Thank you for your kind words, and I hope that you find some material of interest here.

Regards

What about this,

Regards

@EliasUnfortunately this suffers from the same drawback as the MAX/IF set-up in which the conditional statement is not also repeated within MATCH’s

lookup_array.For the data as posted, try changing the value in A2 to 54321 and that in A8 to 12345 and see what your formula gives.

Or, if your objection to that is that this would be to make it so the

Versionnumbers are no longer grouped in order, simply put all the 54321 data at the top of the table and all the 12345 data at the bottom and, again, you’ll find that your formula does not give the correct result.Regards

This may work then,

Regards

Nevermind it looks like it is not working either.

Regards

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What if i had to run this equation for 80k+ unique ID entries, for which I want to return the adjacent value to the maximum date associated with multiple IDs in a dataset where each ID has multiple entries?

The calculations are bogging down my excel pretty badly

@SuWhat’s the current formula you’re using? And when you refer to “80k+ unique ID entries”, is that the range being queried, or the number of entries for which you are seeking a solution (if the latter, what actually

isthe size of the range being queried?).Regards

Hi XOR LX,

You helped me over in SO on Friday and I was able to replicate the formula correctly when I was at home. Now that I am back at work, I am expanding my bin-array. The next step is the FREQUENCY function and ‘Evaluate Formula’ which returns many results larger than zero and in turn, when divided by zero, I am getting too many 0 instead of #DIV/0. When I take the formula and use it on a segment of the overall range it seems to work but when I expand it to 108 rows it is incorrect, any ideas?

Hi XOR,

You showed me this formula on SO on Friday and I was able to replicate it many times at home but when I got to work today I seem to be having trouble. Following the evaluate formula option the quandary seems to be at the FREQUENCY step which is return far more values above zero than it should. That in turn creates more 0 results than #DIV/0. Any ideas why this might be the case? Could external Add-ins or formulas be causing this problem?

@DanCan you let me know the precise construction you’re using which fails? When (i.e. for which ranges) does it cross the border between working and not working? Even better, are you able to share the corresponding file via some fileshare site (sensitive/confidential data replaced with dummy data if necessary)?

Cheers

XOR, it’s amazing how this post is two years old and still helping people. Here is a link to my excel spreadsheet

https://drive.google.com/file/d/0Byp2zy_psqnEUmNHT2dBQTMtQ1U/view?usp=sharing

I hope that works. It turns out that the issue is not with Add-ons. I have changed all the data to static and still come up with the same issue.

In this example, each restaurant has a certain line of credit and a parent company (parent companies have unique IDs as well if that helps). I want to know the restaurant with the highest risk (largest line of credit) under each parent. However, if two restaurants have the same credit amount, the restaurant with the worse (higher) credit rating should show. The snag is that sometimes the restaurant with the overall worst (highest) rating of all the restaurants is showing up under parents that it does not belong to. The thing is, the formula,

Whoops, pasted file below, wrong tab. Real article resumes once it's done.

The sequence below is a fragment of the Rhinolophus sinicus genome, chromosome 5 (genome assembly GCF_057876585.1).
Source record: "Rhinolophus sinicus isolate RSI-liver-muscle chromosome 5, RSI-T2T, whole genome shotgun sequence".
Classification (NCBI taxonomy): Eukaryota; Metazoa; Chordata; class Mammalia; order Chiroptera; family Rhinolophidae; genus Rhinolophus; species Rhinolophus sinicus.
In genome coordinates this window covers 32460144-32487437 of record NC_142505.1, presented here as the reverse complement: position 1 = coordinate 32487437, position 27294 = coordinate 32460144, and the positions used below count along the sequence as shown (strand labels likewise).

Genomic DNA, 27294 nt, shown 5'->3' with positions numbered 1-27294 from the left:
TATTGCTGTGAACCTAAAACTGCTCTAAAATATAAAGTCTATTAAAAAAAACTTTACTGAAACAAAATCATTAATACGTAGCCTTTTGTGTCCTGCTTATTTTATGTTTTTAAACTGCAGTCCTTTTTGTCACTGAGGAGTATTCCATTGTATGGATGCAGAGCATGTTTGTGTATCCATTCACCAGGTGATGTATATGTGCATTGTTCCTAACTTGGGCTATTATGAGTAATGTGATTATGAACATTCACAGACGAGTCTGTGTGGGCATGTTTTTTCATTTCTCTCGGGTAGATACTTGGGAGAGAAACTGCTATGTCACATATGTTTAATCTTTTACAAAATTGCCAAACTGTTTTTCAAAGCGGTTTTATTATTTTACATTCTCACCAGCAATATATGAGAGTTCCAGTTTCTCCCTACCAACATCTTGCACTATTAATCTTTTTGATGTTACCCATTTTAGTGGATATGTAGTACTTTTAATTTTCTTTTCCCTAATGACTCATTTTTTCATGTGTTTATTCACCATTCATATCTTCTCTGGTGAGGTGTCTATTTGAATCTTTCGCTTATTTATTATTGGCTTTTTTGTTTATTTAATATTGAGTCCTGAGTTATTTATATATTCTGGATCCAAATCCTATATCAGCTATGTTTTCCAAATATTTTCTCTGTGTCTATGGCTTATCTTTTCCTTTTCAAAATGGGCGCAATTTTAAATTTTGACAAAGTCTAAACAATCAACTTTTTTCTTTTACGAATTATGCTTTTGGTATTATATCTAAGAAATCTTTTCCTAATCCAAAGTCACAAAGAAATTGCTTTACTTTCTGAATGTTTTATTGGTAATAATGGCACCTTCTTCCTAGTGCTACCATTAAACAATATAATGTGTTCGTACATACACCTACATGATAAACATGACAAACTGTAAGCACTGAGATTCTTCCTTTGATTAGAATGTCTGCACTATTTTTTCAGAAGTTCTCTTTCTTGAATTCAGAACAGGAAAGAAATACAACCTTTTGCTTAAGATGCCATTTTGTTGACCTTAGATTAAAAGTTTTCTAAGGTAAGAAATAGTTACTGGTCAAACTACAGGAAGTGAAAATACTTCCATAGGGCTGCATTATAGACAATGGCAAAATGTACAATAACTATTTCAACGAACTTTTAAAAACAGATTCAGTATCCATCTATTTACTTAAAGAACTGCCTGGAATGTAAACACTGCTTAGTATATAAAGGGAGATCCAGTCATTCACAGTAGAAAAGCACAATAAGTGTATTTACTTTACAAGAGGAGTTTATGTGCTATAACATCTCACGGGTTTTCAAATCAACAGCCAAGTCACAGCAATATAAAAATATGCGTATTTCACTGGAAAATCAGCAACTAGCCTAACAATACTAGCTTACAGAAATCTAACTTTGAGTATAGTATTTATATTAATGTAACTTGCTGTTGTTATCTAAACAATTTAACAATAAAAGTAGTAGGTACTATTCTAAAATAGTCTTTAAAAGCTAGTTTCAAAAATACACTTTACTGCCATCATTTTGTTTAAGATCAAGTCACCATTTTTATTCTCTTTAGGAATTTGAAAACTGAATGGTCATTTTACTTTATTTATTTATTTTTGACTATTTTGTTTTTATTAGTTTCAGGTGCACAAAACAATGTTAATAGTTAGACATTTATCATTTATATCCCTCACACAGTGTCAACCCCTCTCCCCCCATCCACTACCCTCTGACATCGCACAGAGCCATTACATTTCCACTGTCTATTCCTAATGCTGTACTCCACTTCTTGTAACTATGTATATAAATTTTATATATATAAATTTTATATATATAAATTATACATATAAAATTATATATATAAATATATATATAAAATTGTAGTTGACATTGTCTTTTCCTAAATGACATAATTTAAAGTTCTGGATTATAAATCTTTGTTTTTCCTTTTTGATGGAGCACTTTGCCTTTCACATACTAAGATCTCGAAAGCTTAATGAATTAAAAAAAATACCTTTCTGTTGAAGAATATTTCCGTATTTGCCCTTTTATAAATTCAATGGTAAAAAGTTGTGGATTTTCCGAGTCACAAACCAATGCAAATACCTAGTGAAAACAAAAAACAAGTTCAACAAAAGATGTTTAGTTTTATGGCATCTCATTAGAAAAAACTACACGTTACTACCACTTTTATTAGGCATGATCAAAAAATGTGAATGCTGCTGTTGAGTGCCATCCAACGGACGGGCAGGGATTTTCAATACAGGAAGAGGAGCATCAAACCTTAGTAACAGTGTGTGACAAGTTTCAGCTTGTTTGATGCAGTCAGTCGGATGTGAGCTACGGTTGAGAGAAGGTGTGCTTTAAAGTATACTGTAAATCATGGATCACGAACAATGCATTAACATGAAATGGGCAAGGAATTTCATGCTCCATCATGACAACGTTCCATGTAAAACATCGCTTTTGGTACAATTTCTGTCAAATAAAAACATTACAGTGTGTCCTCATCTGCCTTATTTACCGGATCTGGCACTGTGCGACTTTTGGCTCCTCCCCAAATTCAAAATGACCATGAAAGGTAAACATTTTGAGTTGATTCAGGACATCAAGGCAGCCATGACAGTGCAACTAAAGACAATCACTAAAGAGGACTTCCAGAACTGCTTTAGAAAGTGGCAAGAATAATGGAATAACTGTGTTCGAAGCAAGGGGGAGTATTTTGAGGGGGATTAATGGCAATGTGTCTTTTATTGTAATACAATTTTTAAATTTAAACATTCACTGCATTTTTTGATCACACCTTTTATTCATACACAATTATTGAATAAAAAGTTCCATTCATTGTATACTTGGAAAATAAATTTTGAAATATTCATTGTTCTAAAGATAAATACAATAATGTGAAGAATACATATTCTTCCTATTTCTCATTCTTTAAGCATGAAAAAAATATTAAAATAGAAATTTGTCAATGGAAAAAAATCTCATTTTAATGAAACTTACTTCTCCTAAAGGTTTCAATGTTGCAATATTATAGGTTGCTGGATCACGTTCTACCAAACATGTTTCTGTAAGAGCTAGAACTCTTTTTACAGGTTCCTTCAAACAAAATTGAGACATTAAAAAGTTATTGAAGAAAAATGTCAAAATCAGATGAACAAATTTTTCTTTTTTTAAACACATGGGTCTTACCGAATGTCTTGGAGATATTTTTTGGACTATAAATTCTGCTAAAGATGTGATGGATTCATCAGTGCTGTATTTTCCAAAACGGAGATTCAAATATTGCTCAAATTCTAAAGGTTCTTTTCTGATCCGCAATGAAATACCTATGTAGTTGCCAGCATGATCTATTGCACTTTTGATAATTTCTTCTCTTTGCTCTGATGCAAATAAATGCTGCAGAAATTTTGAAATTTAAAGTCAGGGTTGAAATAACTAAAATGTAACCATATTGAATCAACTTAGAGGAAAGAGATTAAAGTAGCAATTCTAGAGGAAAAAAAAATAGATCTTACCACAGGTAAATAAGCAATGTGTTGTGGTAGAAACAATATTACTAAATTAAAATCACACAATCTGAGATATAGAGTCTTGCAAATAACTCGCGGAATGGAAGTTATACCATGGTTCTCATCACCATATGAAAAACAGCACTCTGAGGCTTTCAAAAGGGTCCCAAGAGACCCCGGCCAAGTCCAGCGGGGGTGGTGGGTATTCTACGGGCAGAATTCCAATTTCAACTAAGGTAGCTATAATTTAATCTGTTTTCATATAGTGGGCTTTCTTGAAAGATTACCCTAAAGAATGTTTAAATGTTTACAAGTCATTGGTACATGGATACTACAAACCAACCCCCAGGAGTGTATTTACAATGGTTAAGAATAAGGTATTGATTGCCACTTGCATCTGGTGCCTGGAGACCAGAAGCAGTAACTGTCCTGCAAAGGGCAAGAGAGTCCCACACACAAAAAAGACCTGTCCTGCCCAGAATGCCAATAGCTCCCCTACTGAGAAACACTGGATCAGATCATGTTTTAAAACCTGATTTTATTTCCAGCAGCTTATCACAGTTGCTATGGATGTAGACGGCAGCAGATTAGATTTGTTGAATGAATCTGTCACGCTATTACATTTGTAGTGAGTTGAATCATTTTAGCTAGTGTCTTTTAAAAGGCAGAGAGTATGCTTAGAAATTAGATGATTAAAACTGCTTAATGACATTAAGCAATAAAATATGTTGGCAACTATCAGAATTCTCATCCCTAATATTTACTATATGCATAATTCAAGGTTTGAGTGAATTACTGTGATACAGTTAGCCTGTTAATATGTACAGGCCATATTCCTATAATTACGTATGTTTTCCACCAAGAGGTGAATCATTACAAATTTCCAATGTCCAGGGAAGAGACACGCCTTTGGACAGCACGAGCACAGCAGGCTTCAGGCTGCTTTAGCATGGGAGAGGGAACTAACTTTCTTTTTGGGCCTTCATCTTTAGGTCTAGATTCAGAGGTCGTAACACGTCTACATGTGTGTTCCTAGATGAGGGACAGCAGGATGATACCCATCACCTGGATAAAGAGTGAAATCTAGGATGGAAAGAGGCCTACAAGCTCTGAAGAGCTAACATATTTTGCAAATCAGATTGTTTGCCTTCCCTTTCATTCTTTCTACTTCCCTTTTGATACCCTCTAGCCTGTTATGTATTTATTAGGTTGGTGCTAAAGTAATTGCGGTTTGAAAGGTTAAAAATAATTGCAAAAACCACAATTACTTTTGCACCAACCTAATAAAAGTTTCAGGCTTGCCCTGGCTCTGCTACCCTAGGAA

works great (restaurants under Parent Japanese Co.) Although, once I try to cover all the restaurants with this formula,

it starts to act up.

In the example, you will see “Stirred” showing multiple times throughout Column G. If you change Stirred’s rating to something low (10 for example) then the next highest, Subway in this case, replaces it.

The issues seems to be with FREQUENCY and it’s very difficult to find information online regarding frequency that doesn’t require CSE, hence your blog post I guess.

Any idea why this is happening? When I try to evaluate the formula, i can’t seem to understand why it acts the way it does.

Ah, yes. Apologies. We need to make sure that the mitigating factor in ties is sufficiently small so as not to potentially interfere with results.Try:

By the way, I noticed that the formulas you posted begin:

as opposed to:

Your approach could technically fail, I believe, so best to use 1 for this value.

Cheers

Hi XOR, I must have pasted the wrong `LOOKUP(_,` as I was experimenting with solutions. I normally kept the 1 in. However, that solves my issue. Great solution.

I figured I should mention that if the Restaurant is a stand-alone entity (the only one under the parent) AND has a Credit Limit of 0, then the restaurant with the highest highest credit rating reports as the Determining Entity. However, that is an easy work around, I just thought it should be noted. Thanks again, I appreciate it very much and learned a lot along the way!

Glad to hear that we got there in the end! Cheers and until the next time!